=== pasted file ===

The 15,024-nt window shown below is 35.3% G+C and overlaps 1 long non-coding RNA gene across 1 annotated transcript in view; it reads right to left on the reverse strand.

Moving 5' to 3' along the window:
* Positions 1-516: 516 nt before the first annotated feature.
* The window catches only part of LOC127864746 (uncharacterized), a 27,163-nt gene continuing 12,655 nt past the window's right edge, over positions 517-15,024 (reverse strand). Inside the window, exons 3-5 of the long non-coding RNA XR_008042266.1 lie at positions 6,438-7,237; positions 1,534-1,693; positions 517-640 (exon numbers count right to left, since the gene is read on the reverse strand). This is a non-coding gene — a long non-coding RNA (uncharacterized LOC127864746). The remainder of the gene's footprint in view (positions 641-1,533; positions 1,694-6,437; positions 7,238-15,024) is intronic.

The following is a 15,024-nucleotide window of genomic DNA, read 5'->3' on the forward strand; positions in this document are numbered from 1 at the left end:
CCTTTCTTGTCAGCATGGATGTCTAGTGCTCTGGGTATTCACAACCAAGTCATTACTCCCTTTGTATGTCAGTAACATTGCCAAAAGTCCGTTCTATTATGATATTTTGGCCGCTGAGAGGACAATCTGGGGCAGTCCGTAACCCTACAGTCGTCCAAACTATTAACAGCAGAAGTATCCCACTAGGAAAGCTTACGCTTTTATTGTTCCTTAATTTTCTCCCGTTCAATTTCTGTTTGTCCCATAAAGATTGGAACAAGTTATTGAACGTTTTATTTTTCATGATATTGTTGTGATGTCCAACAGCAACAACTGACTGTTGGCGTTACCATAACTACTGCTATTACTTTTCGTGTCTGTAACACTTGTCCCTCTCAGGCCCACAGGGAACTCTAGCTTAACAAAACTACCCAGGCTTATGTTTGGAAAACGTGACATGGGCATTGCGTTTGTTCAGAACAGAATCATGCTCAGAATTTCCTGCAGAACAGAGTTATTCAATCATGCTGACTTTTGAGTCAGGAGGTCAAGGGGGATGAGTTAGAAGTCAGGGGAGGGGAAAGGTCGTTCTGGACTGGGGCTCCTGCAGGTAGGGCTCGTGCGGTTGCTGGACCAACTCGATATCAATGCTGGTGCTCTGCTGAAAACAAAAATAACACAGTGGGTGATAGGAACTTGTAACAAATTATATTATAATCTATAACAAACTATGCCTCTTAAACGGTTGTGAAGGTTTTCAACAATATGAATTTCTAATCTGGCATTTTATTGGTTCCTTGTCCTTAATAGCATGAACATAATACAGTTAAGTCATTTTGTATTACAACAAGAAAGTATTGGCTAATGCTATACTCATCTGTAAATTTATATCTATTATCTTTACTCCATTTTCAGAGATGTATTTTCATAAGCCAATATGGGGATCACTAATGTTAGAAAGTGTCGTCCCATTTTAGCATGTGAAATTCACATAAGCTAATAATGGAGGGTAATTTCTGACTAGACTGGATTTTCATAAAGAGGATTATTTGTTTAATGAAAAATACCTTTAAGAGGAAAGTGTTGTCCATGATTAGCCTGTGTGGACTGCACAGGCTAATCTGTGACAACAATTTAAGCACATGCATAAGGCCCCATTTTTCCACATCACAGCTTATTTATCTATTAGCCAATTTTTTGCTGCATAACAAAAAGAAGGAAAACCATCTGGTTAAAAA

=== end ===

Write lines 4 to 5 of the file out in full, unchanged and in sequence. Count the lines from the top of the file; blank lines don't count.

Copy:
* The window catches only part of LOC127864746 (uncharacterized), a 27,163-nt gene continuing 12,655 nt past the window's right edge, over positions 517-15,024 (reverse strand). Inside the window, exons 3-5 of the long non-coding RNA XR_008042266.1 lie at positions 6,438-7,237; positions 1,534-1,693; positions 517-640 (exon numbers count right to left, since the gene is read on the reverse strand). This is a non-coding gene — a long non-coding RNA (uncharacterized LOC127864746). The remainder of the gene's footprint in view (positions 641-1,533; positions 1,694-6,437; positions 7,238-15,024) is intronic.

The following is a 15,024-nucleotide window of genomic DNA, read 5'->3' on the forward strand; positions in this document are numbered from 1 at the left end: